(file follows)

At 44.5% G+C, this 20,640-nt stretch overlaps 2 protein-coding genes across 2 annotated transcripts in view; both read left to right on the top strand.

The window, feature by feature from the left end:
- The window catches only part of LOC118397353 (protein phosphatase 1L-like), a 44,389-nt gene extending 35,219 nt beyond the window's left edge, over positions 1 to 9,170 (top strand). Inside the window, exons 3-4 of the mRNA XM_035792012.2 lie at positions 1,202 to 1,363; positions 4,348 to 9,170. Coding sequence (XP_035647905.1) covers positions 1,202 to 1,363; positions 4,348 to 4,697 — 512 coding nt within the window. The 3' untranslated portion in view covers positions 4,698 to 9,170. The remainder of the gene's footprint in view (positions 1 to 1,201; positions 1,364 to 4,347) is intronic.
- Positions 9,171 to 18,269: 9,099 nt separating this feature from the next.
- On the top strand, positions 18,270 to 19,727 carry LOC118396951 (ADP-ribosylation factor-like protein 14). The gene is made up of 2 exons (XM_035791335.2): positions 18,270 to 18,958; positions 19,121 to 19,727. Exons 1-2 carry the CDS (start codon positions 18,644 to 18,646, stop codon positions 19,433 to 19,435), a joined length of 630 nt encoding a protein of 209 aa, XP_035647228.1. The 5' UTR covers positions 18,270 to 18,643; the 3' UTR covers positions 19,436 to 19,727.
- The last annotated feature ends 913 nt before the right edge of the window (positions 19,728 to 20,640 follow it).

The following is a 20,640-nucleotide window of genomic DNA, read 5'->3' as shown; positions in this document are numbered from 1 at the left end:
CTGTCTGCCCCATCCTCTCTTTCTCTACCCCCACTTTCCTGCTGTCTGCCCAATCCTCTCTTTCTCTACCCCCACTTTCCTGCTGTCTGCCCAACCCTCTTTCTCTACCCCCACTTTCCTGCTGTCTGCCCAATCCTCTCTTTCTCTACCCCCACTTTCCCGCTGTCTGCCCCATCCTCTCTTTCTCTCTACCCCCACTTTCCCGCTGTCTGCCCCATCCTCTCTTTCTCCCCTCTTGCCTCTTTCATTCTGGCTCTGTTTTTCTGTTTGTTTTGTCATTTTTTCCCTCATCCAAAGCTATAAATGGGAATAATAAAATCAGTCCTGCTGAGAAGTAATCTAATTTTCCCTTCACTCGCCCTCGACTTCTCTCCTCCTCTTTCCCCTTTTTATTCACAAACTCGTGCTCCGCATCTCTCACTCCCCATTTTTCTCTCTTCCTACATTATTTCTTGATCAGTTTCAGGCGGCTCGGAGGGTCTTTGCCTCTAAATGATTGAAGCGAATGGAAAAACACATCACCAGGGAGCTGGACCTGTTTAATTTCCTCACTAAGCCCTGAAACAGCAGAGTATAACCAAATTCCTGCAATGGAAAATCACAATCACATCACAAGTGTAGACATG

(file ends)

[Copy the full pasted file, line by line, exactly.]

At 44.5% G+C, this 20,640-nt stretch overlaps 2 protein-coding genes across 2 annotated transcripts in view; both read left to right on the top strand.

The window, feature by feature from the left end:
- The window catches only part of LOC118397353 (protein phosphatase 1L-like), a 44,389-nt gene extending 35,219 nt beyond the window's left edge, over positions 1 to 9,170 (top strand). Inside the window, exons 3-4 of the mRNA XM_035792012.2 lie at positions 1,202 to 1,363; positions 4,348 to 9,170. Coding sequence (XP_035647905.1) covers positions 1,202 to 1,363; positions 4,348 to 4,697 — 512 coding nt within the window. The 3' untranslated portion in view covers positions 4,698 to 9,170. The remainder of the gene's footprint in view (positions 1 to 1,201; positions 1,364 to 4,347) is intronic.
- Positions 9,171 to 18,269: 9,099 nt separating this feature from the next.
- On the top strand, positions 18,270 to 19,727 carry LOC118396951 (ADP-ribosylation factor-like protein 14). The gene is made up of 2 exons (XM_035791335.2): positions 18,270 to 18,958; positions 19,121 to 19,727. Exons 1-2 carry the CDS (start codon positions 18,644 to 18,646, stop codon positions 19,433 to 19,435), a joined length of 630 nt encoding a protein of 209 aa, XP_035647228.1. The 5' UTR covers positions 18,270 to 18,643; the 3' UTR covers positions 19,436 to 19,727.
- The last annotated feature ends 913 nt before the right edge of the window (positions 19,728 to 20,640 follow it).

The following is a 20,640-nucleotide window of genomic DNA, read 5'->3' as shown; positions in this document are numbered from 1 at the left end:
CTGTCTGCCCCATCCTCTCTTTCTCTACCCCCACTTTCCTGCTGTCTGCCCAATCCTCTCTTTCTCTACCCCCACTTTCCTGCTGTCTGCCCAACCCTCTTTCTCTACCCCCACTTTCCTGCTGTCTGCCCAATCCTCTCTTTCTCTACCCCCACTTTCCCGCTGTCTGCCCCATCCTCTCTTTCTCTCTACCCCCACTTTCCCGCTGTCTGCCCCATCCTCTCTTTCTCCCCTCTTGCCTCTTTCATTCTGGCTCTGTTTTTCTGTTTGTTTTGTCATTTTTTCCCTCATCCAAAGCTATAAATGGGAATAATAAAATCAGTCCTGCTGAGAAGTAATCTAATTTTCCCTTCACTCGCCCTCGACTTCTCTCCTCCTCTTTCCCCTTTTTATTCACAAACTCGTGCTCCGCATCTCTCACTCCCCATTTTTCTCTCTTCCTACATTATTTCTTGATCAGTTTCAGGCGGCTCGGAGGGTCTTTGCCTCTAAATGATTGAAGCGAATGGAAAAACACATCACCAGGGAGCTGGACCTGTTTAATTTCCTCACTAAGCCCTGAAACAGCAGAGTATAACCAAATTCCTGCAATGGAAAATCACAATCACATCACAAGTGTAGACATG